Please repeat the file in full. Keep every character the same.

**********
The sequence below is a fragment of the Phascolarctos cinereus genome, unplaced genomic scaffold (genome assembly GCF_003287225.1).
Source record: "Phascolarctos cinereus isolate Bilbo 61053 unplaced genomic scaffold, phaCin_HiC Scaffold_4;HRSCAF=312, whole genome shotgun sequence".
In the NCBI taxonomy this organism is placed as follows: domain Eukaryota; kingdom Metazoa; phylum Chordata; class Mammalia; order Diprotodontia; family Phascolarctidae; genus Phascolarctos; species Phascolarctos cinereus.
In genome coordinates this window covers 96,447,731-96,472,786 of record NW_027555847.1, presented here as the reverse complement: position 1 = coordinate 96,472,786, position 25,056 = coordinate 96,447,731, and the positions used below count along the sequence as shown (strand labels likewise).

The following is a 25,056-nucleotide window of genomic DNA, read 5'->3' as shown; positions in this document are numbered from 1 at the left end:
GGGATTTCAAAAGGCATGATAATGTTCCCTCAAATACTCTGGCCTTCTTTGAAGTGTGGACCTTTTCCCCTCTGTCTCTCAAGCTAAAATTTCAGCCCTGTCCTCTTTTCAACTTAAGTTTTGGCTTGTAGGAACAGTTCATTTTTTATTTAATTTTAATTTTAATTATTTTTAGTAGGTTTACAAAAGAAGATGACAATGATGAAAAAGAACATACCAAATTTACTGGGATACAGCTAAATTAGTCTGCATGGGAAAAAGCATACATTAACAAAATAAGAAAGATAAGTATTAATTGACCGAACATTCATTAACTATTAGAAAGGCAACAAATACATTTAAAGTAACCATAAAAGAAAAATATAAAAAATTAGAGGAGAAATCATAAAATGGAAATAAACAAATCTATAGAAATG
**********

The sequence below is a fragment of the Phascolarctos cinereus genome, unplaced genomic scaffold (genome assembly GCF_003287225.1).
Source record: "Phascolarctos cinereus isolate Bilbo 61053 unplaced genomic scaffold, phaCin_HiC Scaffold_4;HRSCAF=312, whole genome shotgun sequence".
In the NCBI taxonomy this organism is placed as follows: domain Eukaryota; kingdom Metazoa; phylum Chordata; class Mammalia; order Diprotodontia; family Phascolarctidae; genus Phascolarctos; species Phascolarctos cinereus.
In genome coordinates this window covers 96,447,731-96,472,786 of record NW_027555847.1, presented here as the reverse complement: position 1 = coordinate 96,472,786, position 25,056 = coordinate 96,447,731, and the positions used below count along the sequence as shown (strand labels likewise).

The following is a 25,056-nucleotide window of genomic DNA, read 5'->3' as shown; positions in this document are numbered from 1 at the left end:
GGGATTTCAAAAGGCATGATAATGTTCCCTCAAATACTCTGGCCTTCTTTGAAGTGTGGACCTTTTCCCCTCTGTCTCTCAAGCTAAAATTTCAGCCCTGTCCTCTTTTCAACTTAAGTTTTGGCTTGTAGGAACAGTTCATTTTTTATTTAATTTTAATTTTAATTATTTTTAGTAGGTTTACAAAAGAAGATGACAATGATGAAAAAGAACATACCAAATTTACTGGGATACAGCTAAATTAGTCTGCATGGGAAAAAGCATACATTAACAAAATAAGAAAGATAAGTATTAATTGACCGAACATTCATTAACTATTAGAAAGGCAACAAATACATTTAAAGTAACCATAAAAGAAAAATATAAAAAATTAGAGGAGAAATCATAAAATGGAAATAAACAAATCTATAGAAATG